Category: sportsSource: abscbn abscbnDec 14th, 2017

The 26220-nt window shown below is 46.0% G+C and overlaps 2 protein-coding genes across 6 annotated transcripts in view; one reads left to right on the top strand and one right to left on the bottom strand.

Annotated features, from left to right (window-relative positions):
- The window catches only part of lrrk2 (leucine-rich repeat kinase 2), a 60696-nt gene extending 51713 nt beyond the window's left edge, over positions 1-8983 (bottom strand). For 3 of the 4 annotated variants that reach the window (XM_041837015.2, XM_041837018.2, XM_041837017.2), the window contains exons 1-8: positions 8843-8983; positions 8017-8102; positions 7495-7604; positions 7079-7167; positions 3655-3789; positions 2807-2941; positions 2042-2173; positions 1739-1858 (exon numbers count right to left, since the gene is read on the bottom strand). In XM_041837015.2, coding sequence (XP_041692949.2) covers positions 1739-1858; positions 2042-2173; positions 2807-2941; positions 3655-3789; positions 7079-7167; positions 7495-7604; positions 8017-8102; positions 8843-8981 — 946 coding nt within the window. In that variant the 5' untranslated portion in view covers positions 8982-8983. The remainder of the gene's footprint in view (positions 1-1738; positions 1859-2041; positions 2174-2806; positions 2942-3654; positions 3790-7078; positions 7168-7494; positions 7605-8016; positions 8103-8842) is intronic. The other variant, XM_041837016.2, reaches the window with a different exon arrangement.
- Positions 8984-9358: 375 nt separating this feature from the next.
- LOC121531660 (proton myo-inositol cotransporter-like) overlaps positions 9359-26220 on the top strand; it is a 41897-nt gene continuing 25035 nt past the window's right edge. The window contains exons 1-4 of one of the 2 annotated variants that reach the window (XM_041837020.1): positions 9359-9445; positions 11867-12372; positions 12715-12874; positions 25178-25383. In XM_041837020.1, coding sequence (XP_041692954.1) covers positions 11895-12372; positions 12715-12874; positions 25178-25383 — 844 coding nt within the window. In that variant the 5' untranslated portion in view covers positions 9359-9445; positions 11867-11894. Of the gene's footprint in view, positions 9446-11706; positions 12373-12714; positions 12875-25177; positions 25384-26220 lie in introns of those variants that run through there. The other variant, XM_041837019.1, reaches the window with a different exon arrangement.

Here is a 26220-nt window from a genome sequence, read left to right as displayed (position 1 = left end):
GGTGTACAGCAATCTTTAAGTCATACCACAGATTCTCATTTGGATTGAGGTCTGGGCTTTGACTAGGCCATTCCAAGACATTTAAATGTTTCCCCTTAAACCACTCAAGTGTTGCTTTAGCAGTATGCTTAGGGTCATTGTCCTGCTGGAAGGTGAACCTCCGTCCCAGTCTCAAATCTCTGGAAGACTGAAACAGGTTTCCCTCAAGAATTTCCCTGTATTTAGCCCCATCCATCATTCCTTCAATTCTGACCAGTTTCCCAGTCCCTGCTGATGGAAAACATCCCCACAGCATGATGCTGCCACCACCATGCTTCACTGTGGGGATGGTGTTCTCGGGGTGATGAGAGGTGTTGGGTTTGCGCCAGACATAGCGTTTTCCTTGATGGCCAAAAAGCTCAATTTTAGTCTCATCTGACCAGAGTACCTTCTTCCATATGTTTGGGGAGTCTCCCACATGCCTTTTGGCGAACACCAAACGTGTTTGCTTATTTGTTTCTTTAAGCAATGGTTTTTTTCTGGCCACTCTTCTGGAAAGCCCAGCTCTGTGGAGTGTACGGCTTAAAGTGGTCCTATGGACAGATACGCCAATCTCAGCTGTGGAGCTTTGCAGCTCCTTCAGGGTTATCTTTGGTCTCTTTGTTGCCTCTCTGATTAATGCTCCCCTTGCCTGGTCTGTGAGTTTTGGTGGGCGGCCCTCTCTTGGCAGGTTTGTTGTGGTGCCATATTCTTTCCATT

LOOK: Who should rep NBA teams in 3X competition?